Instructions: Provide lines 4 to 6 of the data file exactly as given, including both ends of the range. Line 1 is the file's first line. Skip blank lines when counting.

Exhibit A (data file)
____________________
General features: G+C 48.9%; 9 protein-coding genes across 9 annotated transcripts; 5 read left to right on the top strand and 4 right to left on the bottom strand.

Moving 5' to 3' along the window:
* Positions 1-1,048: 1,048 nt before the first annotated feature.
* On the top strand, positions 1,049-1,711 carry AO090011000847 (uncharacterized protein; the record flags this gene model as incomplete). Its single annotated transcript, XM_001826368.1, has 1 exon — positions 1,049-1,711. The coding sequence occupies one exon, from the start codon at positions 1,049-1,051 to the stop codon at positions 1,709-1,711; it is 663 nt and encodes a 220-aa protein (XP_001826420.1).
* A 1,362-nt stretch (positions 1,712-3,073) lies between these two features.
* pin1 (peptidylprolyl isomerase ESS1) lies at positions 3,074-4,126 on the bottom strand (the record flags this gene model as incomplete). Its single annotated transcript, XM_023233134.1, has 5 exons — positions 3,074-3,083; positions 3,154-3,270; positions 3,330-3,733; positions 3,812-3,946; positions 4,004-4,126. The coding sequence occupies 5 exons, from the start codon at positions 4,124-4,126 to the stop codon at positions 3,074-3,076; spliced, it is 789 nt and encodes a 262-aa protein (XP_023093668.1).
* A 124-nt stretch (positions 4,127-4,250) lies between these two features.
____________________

* On the top strand, positions 1,049-1,711 carry AO090011000847 (uncharacterized protein; the record flags this gene model as incomplete). Its single annotated transcript, XM_001826368.1, has 1 exon — positions 1,049-1,711. The coding sequence occupies one exon, from the start codon at positions 1,049-1,051 to the stop codon at positions 1,709-1,711; it is 663 nt and encodes a 220-aa protein (XP_001826420.1).
* A 1,362-nt stretch (positions 1,712-3,073) lies between these two features.
* pin1 (peptidylprolyl isomerase ESS1) lies at positions 3,074-4,126 on the bottom strand (the record flags this gene model as incomplete). Its single annotated transcript, XM_023233134.1, has 5 exons — positions 3,074-3,083; positions 3,154-3,270; positions 3,330-3,733; positions 3,812-3,946; positions 4,004-4,126. The coding sequence occupies 5 exons, from the start codon at positions 4,124-4,126 to the stop codon at positions 3,074-3,076; spliced, it is 789 nt and encodes a 262-aa protein (XP_023093668.1).